Wednesday 26 July 2017

FDA Annouces Significant Overhaul of Proposed Produce Safety Rule

The US Food and Drug Administration (FDA) announced today it will seek significant changes to key provisions of the proposed produce safety rule issued under the Food Safety Modernization Act (FSMA). The announcement follows  Michael R. Taylor,  FDA’s Deputy Commissioner for Foods and Veterinary Medicine, tour of farms earlier this year. It also comes on the heels of of Congressional and industry push back on FSMA. Just three weeks ago 75 members of Congress signed a letter to the FDA complaining about the impact of the produce safety rule on constituents. It appears the uproar has not gone unnoticed. From today’s announcement:

 

To achieve this goal [of food safety], we believe that significant changes will be needed in key provisions of the two proposed rules affecting small and large farmers. These provisions include water quality standards and testing, standards for using raw manure and compost, certain provisions affecting mixed-use facilities, and procedures for withdrawing the qualified exemption for certain farms. We have heard the concern that these provisions, as proposed, would not fully achieve our goal of implementing the law in a way that improves public health protections while minimizing undue burden on farmers and other food producers.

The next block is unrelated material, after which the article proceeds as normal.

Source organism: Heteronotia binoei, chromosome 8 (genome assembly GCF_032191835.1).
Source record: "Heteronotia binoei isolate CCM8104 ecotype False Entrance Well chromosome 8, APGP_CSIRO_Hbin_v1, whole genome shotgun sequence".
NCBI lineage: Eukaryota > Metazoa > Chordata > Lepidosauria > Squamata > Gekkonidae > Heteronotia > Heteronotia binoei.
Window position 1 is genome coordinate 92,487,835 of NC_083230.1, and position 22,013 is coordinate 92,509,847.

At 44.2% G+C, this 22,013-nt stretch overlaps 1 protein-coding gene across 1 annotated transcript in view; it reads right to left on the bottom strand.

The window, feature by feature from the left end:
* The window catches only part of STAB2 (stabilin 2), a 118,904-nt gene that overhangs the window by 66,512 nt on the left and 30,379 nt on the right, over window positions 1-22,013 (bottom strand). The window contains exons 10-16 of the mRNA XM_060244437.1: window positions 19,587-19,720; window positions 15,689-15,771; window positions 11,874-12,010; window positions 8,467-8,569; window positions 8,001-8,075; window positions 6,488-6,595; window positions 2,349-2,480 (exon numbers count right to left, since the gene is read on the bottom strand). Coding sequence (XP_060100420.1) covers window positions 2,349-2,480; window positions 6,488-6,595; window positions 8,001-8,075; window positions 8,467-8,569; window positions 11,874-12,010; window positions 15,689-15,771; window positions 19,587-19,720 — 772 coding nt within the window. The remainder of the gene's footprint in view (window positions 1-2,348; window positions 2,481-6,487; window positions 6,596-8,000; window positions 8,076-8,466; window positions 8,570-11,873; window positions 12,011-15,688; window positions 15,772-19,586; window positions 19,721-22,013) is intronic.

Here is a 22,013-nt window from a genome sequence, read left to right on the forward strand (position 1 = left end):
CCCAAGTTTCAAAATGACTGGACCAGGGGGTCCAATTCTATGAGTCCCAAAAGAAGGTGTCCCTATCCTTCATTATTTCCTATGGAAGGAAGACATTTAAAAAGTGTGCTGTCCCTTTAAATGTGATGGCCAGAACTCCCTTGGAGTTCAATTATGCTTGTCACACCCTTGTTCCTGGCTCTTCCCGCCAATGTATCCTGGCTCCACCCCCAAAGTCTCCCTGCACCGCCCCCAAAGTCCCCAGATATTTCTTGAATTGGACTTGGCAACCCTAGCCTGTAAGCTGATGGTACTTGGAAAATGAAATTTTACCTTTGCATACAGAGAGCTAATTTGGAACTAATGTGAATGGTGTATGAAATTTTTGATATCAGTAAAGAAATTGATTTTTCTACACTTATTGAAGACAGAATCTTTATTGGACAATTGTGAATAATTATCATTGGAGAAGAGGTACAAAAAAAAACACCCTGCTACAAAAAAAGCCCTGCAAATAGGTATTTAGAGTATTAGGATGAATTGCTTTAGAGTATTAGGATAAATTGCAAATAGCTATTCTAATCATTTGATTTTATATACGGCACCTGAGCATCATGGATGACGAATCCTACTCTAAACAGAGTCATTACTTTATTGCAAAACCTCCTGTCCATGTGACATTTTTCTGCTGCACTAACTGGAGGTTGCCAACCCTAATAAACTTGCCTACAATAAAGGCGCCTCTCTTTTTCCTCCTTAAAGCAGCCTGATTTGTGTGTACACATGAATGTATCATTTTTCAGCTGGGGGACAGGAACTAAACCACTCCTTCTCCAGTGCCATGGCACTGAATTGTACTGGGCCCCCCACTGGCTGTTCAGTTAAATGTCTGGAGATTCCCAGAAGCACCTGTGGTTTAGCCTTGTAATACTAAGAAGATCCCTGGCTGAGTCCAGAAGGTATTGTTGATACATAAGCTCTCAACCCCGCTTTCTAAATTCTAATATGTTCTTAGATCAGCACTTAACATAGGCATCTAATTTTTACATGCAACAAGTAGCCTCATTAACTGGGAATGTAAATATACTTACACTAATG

The FDA went on to announce it expects a revised rule in the summer of 2014. The revisions will then be subject to a comment period, which like all other FSMA rules has been extend beyond the traditional 60-90 day time frame. This means it may not be until early 2015 before the produce safety rule goes into effect.

The produce safety rule is at the heart of the Food Safety Modernization Act, enacting reforms for the first time on farms. Once finalized it will be the first serious regulation of the growing and harvesting of produce since the enception of the Food and Drug Act. The FDA is under pressure to both quickly enact a rule, such as the lawsuit it faces for missing required rule deadlines, and pressure to enact the least burdensome rule possible. This is a precarious balance to strike and one that appears to require more time.

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